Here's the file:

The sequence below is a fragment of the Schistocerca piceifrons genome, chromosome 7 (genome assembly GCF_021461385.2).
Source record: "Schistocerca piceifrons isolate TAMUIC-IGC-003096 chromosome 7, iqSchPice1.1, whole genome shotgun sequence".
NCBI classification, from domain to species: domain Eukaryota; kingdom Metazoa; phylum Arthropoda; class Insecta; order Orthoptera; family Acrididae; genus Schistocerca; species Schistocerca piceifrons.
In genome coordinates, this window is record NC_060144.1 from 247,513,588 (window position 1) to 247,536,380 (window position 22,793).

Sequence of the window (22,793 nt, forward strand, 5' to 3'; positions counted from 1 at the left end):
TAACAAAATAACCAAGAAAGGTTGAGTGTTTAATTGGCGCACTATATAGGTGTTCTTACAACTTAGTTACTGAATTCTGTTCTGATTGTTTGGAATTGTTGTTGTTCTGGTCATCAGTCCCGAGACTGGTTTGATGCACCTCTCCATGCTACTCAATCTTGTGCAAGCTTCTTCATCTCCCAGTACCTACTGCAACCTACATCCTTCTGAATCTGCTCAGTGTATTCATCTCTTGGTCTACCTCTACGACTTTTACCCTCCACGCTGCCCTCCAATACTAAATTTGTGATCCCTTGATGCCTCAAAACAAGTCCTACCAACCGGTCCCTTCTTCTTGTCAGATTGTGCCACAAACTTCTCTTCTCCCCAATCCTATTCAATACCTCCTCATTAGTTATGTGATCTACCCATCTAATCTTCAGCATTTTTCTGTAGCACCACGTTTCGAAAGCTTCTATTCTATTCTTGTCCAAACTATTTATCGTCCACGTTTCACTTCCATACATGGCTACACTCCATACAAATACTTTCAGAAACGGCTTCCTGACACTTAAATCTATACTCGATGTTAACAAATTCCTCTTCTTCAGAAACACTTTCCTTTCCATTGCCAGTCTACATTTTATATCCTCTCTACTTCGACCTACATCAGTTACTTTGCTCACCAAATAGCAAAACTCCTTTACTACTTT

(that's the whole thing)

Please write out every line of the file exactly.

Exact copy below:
The sequence below is a fragment of the Schistocerca piceifrons genome, chromosome 7 (genome assembly GCF_021461385.2).
Source record: "Schistocerca piceifrons isolate TAMUIC-IGC-003096 chromosome 7, iqSchPice1.1, whole genome shotgun sequence".
NCBI classification, from domain to species: domain Eukaryota; kingdom Metazoa; phylum Arthropoda; class Insecta; order Orthoptera; family Acrididae; genus Schistocerca; species Schistocerca piceifrons.
In genome coordinates, this window is record NC_060144.1 from 247,513,588 (window position 1) to 247,536,380 (window position 22,793).

Sequence of the window (22,793 nt, forward strand, 5' to 3'; positions counted from 1 at the left end):
TAACAAAATAACCAAGAAAGGTTGAGTGTTTAATTGGCGCACTATATAGGTGTTCTTACAACTTAGTTACTGAATTCTGTTCTGATTGTTTGGAATTGTTGTTGTTCTGGTCATCAGTCCCGAGACTGGTTTGATGCACCTCTCCATGCTACTCAATCTTGTGCAAGCTTCTTCATCTCCCAGTACCTACTGCAACCTACATCCTTCTGAATCTGCTCAGTGTATTCATCTCTTGGTCTACCTCTACGACTTTTACCCTCCACGCTGCCCTCCAATACTAAATTTGTGATCCCTTGATGCCTCAAAACAAGTCCTACCAACCGGTCCCTTCTTCTTGTCAGATTGTGCCACAAACTTCTCTTCTCCCCAATCCTATTCAATACCTCCTCATTAGTTATGTGATCTACCCATCTAATCTTCAGCATTTTTCTGTAGCACCACGTTTCGAAAGCTTCTATTCTATTCTTGTCCAAACTATTTATCGTCCACGTTTCACTTCCATACATGGCTACACTCCATACAAATACTTTCAGAAACGGCTTCCTGACACTTAAATCTATACTCGATGTTAACAAATTCCTCTTCTTCAGAAACACTTTCCTTTCCATTGCCAGTCTACATTTTATATCCTCTCTACTTCGACCTACATCAGTTACTTTGCTCACCAAATAGCAAAACTCCTTTACTACTTT